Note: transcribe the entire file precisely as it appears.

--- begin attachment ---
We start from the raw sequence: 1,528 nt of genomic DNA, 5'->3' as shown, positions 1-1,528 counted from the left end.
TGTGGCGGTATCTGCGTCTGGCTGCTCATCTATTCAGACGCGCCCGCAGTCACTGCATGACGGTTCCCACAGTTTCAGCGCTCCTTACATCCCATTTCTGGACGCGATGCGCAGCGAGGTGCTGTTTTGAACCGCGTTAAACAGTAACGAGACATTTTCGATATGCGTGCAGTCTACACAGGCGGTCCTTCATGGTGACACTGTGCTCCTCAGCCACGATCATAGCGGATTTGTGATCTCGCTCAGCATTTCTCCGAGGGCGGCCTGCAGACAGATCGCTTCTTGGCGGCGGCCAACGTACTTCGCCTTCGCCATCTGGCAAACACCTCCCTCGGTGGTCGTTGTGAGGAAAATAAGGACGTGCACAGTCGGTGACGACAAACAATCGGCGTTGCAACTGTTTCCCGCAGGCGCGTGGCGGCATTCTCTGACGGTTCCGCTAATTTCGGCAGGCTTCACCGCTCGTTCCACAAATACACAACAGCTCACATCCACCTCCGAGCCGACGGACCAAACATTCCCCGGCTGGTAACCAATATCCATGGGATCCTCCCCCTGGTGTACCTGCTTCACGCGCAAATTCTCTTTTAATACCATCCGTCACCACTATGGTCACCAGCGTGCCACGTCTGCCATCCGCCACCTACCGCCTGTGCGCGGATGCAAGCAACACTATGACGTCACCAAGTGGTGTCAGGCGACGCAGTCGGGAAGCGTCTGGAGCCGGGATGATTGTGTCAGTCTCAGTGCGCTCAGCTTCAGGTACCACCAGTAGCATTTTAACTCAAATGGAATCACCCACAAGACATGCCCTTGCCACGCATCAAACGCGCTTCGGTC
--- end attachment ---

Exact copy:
We start from the raw sequence: 1,528 nt of genomic DNA, 5'->3' as shown, positions 1-1,528 counted from the left end.
TGTGGCGGTATCTGCGTCTGGCTGCTCATCTATTCAGACGCGCCCGCAGTCACTGCATGACGGTTCCCACAGTTTCAGCGCTCCTTACATCCCATTTCTGGACGCGATGCGCAGCGAGGTGCTGTTTTGAACCGCGTTAAACAGTAACGAGACATTTTCGATATGCGTGCAGTCTACACAGGCGGTCCTTCATGGTGACACTGTGCTCCTCAGCCACGATCATAGCGGATTTGTGATCTCGCTCAGCATTTCTCCGAGGGCGGCCTGCAGACAGATCGCTTCTTGGCGGCGGCCAACGTACTTCGCCTTCGCCATCTGGCAAACACCTCCCTCGGTGGTCGTTGTGAGGAAAATAAGGACGTGCACAGTCGGTGACGACAAACAATCGGCGTTGCAACTGTTTCCCGCAGGCGCGTGGCGGCATTCTCTGACGGTTCCGCTAATTTCGGCAGGCTTCACCGCTCGTTCCACAAATACACAACAGCTCACATCCACCTCCGAGCCGACGGACCAAACATTCCCCGGCTGGTAACCAATATCCATGGGATCCTCCCCCTGGTGTACCTGCTTCACGCGCAAATTCTCTTTTAATACCATCCGTCACCACTATGGTCACCAGCGTGCCACGTCTGCCATCCGCCACCTACCGCCTGTGCGCGGATGCAAGCAACACTATGACGTCACCAAGTGGTGTCAGGCGACGCAGTCGGGAAGCGTCTGGAGCCGGGATGATTGTGTCAGTCTCAGTGCGCTCAGCTTCAGGTACCACCAGTAGCATTTTAACTCAAATGGAATCACCCACAAGACATGCCCTTGCCACGCATCAAACGCGCTTCGGTC